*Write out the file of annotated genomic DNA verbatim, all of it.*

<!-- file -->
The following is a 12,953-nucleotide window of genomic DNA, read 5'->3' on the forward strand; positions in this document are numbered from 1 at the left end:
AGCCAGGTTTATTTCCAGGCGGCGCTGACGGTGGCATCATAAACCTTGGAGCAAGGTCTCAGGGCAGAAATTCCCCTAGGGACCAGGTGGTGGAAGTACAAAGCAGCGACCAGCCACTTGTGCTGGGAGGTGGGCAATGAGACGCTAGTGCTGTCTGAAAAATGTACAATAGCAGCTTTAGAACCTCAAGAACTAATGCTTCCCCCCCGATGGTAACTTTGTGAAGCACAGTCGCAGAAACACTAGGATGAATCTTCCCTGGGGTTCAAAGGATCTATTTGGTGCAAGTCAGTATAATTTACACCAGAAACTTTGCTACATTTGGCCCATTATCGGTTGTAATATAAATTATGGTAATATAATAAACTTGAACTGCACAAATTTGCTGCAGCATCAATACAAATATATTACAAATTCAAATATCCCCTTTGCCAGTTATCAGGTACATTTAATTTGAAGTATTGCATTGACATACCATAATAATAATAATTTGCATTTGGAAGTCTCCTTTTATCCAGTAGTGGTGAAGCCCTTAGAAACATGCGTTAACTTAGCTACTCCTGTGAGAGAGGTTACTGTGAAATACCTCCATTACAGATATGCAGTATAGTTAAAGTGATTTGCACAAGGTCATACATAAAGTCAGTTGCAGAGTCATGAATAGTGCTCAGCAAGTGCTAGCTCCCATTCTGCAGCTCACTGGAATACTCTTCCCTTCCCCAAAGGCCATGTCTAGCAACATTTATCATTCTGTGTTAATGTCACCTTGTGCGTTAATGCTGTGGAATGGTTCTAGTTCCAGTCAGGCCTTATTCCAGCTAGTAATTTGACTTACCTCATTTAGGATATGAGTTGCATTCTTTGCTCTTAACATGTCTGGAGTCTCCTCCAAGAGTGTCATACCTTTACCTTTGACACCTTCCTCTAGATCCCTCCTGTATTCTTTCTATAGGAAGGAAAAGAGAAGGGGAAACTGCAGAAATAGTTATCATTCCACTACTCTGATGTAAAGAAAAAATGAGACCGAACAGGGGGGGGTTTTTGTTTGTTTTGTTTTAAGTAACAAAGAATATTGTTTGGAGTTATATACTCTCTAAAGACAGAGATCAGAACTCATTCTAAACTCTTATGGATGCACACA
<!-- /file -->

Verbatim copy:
The following is a 12,953-nucleotide window of genomic DNA, read 5'->3' on the forward strand; positions in this document are numbered from 1 at the left end:
AGCCAGGTTTATTTCCAGGCGGCGCTGACGGTGGCATCATAAACCTTGGAGCAAGGTCTCAGGGCAGAAATTCCCCTAGGGACCAGGTGGTGGAAGTACAAAGCAGCGACCAGCCACTTGTGCTGGGAGGTGGGCAATGAGACGCTAGTGCTGTCTGAAAAATGTACAATAGCAGCTTTAGAACCTCAAGAACTAATGCTTCCCCCCCGATGGTAACTTTGTGAAGCACAGTCGCAGAAACACTAGGATGAATCTTCCCTGGGGTTCAAAGGATCTATTTGGTGCAAGTCAGTATAATTTACACCAGAAACTTTGCTACATTTGGCCCATTATCGGTTGTAATATAAATTATGGTAATATAATAAACTTGAACTGCACAAATTTGCTGCAGCATCAATACAAATATATTACAAATTCAAATATCCCCTTTGCCAGTTATCAGGTACATTTAATTTGAAGTATTGCATTGACATACCATAATAATAATAATTTGCATTTGGAAGTCTCCTTTTATCCAGTAGTGGTGAAGCCCTTAGAAACATGCGTTAACTTAGCTACTCCTGTGAGAGAGGTTACTGTGAAATACCTCCATTACAGATATGCAGTATAGTTAAAGTGATTTGCACAAGGTCATACATAAAGTCAGTTGCAGAGTCATGAATAGTGCTCAGCAAGTGCTAGCTCCCATTCTGCAGCTCACTGGAATACTCTTCCCTTCCCCAAAGGCCATGTCTAGCAACATTTATCATTCTGTGTTAATGTCACCTTGTGCGTTAATGCTGTGGAATGGTTCTAGTTCCAGTCAGGCCTTATTCCAGCTAGTAATTTGACTTACCTCATTTAGGATATGAGTTGCATTCTTTGCTCTTAACATGTCTGGAGTCTCCTCCAAGAGTGTCATACCTTTACCTTTGACACCTTCCTCTAGATCCCTCCTGTATTCTTTCTATAGGAAGGAAAAGAGAAGGGGAAACTGCAGAAATAGTTATCATTCCACTACTCTGATGTAAAGAAAAAATGAGACCGAACAGGGGGGGGTTTTTGTTTGTTTTGTTTTAAGTAACAAAGAATATTGTTTGGAGTTATATACTCTCTAAAGACAGAGATCAGAACTCATTCTAAACTCTTATGGATGCACACA